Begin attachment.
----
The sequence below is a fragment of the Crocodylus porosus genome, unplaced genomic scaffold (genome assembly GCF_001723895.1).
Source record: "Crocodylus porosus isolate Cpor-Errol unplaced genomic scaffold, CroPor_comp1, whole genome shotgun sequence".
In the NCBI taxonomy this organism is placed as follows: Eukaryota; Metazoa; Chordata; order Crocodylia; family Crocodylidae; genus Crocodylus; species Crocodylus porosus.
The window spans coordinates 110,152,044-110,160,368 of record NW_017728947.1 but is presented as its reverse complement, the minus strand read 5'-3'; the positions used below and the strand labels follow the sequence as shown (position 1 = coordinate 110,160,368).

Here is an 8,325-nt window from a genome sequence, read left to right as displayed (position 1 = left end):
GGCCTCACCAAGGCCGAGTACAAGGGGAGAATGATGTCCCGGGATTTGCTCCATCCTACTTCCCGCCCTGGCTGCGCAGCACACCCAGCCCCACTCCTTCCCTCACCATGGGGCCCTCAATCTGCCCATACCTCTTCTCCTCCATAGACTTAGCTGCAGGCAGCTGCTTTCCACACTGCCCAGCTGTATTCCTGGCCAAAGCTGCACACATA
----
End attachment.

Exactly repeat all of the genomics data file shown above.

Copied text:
The sequence below is a fragment of the Crocodylus porosus genome, unplaced genomic scaffold (genome assembly GCF_001723895.1).
Source record: "Crocodylus porosus isolate Cpor-Errol unplaced genomic scaffold, CroPor_comp1, whole genome shotgun sequence".
In the NCBI taxonomy this organism is placed as follows: Eukaryota; Metazoa; Chordata; order Crocodylia; family Crocodylidae; genus Crocodylus; species Crocodylus porosus.
The window spans coordinates 110,152,044-110,160,368 of record NW_017728947.1 but is presented as its reverse complement, the minus strand read 5'-3'; the positions used below and the strand labels follow the sequence as shown (position 1 = coordinate 110,160,368).

Here is an 8,325-nt window from a genome sequence, read left to right as displayed (position 1 = left end):
GGCCTCACCAAGGCCGAGTACAAGGGGAGAATGATGTCCCGGGATTTGCTCCATCCTACTTCCCGCCCTGGCTGCGCAGCACACCCAGCCCCACTCCTTCCCTCACCATGGGGCCCTCAATCTGCCCATACCTCTTCTCCTCCATAGACTTAGCTGCAGGCAGCTGCTTTCCACACTGCCCAGCTGTATTCCTGGCCAAAGCTGCACACATA